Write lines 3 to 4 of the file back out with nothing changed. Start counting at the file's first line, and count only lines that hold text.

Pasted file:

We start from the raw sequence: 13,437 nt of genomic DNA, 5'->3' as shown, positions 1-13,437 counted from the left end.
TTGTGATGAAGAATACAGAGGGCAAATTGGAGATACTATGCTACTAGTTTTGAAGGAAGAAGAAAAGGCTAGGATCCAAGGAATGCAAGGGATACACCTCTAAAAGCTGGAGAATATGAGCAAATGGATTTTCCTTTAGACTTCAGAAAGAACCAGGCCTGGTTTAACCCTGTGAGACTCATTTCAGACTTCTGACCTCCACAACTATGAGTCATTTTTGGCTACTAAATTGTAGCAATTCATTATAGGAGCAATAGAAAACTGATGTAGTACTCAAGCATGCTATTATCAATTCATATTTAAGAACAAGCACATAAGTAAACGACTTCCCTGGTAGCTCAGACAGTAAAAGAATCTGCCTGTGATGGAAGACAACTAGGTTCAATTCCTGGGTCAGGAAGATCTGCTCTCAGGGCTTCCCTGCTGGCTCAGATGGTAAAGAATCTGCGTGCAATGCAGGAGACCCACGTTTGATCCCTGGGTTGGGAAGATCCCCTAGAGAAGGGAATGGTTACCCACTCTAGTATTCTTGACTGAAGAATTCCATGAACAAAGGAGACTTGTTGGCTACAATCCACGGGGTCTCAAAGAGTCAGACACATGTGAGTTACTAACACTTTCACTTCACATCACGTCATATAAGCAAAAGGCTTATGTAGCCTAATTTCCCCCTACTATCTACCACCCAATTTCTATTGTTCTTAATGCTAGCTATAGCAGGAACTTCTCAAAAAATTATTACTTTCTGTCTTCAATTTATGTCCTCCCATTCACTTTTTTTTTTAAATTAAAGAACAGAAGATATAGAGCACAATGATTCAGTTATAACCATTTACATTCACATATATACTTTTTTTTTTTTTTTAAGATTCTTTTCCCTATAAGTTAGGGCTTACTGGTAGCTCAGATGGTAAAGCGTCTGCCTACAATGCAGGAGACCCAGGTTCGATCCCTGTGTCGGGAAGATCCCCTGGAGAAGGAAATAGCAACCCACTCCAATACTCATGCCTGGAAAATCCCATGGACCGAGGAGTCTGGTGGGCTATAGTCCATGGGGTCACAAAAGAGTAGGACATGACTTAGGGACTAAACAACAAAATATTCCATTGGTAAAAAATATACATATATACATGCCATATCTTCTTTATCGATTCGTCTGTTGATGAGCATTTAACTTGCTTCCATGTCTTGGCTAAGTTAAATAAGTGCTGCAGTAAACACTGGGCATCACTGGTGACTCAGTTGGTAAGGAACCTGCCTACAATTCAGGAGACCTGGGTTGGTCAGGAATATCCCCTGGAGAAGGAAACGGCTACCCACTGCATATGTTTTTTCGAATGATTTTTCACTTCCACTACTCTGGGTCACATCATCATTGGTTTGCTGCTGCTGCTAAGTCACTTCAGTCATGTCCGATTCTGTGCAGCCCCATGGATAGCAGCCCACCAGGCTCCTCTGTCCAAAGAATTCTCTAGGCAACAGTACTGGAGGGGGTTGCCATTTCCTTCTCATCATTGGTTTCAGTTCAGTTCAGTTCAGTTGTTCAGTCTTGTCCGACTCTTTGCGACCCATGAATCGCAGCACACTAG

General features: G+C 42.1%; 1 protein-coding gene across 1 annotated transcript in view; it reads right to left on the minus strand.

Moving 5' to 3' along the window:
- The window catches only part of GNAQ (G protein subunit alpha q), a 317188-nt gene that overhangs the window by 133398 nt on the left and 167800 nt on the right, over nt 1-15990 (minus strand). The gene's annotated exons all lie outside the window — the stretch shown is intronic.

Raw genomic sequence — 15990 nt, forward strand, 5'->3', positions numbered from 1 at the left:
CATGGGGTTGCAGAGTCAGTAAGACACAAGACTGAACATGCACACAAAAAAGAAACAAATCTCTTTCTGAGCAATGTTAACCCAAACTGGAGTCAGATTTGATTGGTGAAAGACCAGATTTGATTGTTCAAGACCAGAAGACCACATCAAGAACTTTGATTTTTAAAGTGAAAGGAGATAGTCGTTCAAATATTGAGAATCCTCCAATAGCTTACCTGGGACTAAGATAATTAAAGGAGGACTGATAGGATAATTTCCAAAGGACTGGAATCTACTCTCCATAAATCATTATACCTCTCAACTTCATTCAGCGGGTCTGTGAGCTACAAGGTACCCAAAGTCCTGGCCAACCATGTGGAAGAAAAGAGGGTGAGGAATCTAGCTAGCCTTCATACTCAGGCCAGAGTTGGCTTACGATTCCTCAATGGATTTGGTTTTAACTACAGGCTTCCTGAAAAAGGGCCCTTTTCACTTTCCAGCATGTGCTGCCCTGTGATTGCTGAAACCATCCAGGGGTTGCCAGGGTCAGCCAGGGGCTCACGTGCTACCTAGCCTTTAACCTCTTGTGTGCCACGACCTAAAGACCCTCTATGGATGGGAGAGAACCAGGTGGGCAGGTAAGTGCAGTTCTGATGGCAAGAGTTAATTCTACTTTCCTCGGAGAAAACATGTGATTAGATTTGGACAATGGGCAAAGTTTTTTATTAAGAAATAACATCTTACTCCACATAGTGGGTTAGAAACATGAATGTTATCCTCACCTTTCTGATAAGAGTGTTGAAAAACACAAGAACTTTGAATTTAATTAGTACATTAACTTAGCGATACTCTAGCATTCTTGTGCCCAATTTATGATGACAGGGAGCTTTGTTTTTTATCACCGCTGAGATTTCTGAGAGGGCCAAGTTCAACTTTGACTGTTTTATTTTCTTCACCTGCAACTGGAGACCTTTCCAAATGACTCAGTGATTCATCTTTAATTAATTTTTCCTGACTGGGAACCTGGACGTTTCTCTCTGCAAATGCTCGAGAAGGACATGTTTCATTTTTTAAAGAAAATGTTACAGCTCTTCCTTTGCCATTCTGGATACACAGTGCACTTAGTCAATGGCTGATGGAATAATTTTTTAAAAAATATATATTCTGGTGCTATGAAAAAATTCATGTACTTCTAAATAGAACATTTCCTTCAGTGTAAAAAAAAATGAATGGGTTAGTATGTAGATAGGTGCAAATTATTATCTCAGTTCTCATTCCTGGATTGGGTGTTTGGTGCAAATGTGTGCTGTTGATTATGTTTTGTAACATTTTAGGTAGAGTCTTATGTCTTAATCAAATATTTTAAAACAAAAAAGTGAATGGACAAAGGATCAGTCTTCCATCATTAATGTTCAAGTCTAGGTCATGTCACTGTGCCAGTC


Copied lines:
General features: G+C 42.1%; 1 protein-coding gene across 1 annotated transcript in view; it reads right to left on the minus strand.

Moving 5' to 3' along the window: